Gov. Gretchen Whitmer addressed the State of Michigan after a plan to kidnap her and other Michigan government officials was thwarted by state and federal law enforcement agencies. She started by saying thank you to law enforcement and FBI agents who participated in stopping this [...]
By Lisa Keen
The Gay and Lesbian Alliance of Defenders, who brought marriage equality to Massachusetts and Connecticut, filed a lawsuit on March 3 in Federal District Court in Boston, seeking to challenge the federal Defense of Marriage Act.
The case, Gill v. Office of Personnel Management, is the first concerted, multi-plaintiff legal challenge to the federal law that prohibits federal recognition of same-sex relationships and allows states that do not provide equal rights to gay couples the ability to ignore such marriages granted in other states.
The lawsuit seeks a declaration that DOMA, enacted in 1996, is unconstitutional and impacts gay couples in federal income tax, Social Security, federal employment benefits and in the issuance of passports.
Specifically, the lawsuit challenges only Section 3 of DOMA – the section that states that, for federal purposes, “marriage” can mean only marriage between a man and a woman. The language essentially denies gay partners and spouses 1,138 federal benefits enjoyed by married heterosexual spouses.
Section 1 is simply the title of the law. Section 2 says that states don’t have to recognize same-sex “relationships between persons of the same sex.” Constitutional law expert Laurence Tribe has said that Section 2 is essentially redundant to an already existing provision of the constitution that allows states to ignore the laws of another state if they are against the home state’s public policy.
Carisa Cunningham (cq), spokesperson for the group, said GLAD is not challenging Section 2 of the law because it is “largely meaningless.”
“It restates existing practice where states are free to recognize or not recognize marriages,” said Cunningham.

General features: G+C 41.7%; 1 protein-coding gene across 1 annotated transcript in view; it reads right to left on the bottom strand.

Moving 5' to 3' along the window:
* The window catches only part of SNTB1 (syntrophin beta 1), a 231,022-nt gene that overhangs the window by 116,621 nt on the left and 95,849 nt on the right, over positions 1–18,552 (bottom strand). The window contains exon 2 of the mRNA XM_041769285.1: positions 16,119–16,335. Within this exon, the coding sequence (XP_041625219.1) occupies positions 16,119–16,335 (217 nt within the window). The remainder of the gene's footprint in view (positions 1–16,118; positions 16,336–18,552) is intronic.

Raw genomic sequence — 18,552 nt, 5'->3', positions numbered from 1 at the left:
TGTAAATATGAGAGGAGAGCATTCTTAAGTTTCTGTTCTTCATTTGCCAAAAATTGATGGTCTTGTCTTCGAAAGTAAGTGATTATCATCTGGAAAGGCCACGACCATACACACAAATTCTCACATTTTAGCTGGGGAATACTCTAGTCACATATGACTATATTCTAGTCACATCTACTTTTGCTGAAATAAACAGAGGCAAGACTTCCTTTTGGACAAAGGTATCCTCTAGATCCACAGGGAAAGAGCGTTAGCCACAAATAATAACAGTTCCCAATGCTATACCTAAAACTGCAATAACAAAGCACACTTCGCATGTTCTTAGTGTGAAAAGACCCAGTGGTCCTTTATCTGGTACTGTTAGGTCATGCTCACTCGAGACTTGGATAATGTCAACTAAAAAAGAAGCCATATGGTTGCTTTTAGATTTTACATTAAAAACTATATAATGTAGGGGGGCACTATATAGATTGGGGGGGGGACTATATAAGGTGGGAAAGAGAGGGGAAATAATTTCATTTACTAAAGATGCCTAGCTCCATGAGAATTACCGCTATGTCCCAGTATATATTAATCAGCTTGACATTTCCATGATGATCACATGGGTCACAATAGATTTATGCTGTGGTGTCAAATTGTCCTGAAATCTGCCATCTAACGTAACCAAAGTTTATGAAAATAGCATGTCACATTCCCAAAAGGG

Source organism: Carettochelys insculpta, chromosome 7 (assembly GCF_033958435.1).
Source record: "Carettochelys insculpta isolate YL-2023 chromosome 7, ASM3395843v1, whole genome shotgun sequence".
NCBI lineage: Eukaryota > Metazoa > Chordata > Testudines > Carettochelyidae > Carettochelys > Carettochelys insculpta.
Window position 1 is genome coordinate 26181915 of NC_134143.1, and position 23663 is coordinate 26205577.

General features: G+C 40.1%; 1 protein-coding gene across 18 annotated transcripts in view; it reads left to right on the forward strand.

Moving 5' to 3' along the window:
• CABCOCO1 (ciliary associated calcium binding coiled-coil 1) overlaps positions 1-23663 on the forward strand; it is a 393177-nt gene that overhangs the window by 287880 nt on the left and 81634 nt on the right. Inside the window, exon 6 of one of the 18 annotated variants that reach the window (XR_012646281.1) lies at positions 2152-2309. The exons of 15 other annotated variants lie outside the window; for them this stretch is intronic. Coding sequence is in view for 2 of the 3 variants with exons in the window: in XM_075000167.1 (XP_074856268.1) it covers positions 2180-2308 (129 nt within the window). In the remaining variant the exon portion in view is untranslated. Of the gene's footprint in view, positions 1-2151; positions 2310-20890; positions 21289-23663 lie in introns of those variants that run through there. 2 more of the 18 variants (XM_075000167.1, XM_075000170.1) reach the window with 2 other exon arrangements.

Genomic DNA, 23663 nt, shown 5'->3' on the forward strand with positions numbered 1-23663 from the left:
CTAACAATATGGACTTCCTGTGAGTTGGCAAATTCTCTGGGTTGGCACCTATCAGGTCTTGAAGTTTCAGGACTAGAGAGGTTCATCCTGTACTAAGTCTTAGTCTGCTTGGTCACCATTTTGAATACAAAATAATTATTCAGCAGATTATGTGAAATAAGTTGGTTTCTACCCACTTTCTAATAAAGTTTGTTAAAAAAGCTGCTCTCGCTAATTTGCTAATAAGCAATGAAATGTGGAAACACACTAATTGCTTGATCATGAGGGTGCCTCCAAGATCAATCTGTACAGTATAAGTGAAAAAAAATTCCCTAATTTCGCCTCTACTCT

Mary Bonauto, Civil Rights Project Director for GLAD, said the group’s position is “very mainstream.” The federal government, she said, routinely defers to the states when it comes to the regulation of marriage. But DOMA, she said, was the “first time ever” that the federal government sought to override an entire class of marriages at the state level.
“Congress really stepped out of line when it passed this law,” said Bonauto.
The lawsuit says DOMA’s Section 3 violates the constitution’s Fifth Amendment guarantee of equal protection of the law by treating same-sex couples with marriage licenses differently than heterosexual couples with marriage licenses.
“All federal employees married to a spouse of the same sex are denied all spousal employment protections, which enable married people to take care of each other, such as the ability to add the spouse to a family health plan or name the spouses as a survivor on the employee’s pension,” noted GLAD.
DOMA also denies spousal protections available under the Internal Revenue Code, such as the ability to cover a spouse on a health plan without paying income tax on that benefit.
GLAD says it believes any effort to repeal DOMA in Congress is “unlikely” to happen in the next four years, even though President Obama is on record as supporting repeal. It acknowledged, too, that the LGBT community “has many priorities that probably rank ahead of DOMA repeal, including the passage of the Employment Non-Discrimination Act, a hate crimes bill, the Uniting American Families Act and repeal of Don’t Ask, Don’t Tell.”
The lawsuit is filed on behalf of eight married couples and three surviving spouses, including Dean Hara, that of the late U.S. Rep. Gerry Studds (D-Mass.). The lead couple is Nancy Gill and Marcelle Letourneau
A fact sheet issued by GLAD says that the case could be of interest to the U.S. Supreme Court but would likely not reach that level until 2013.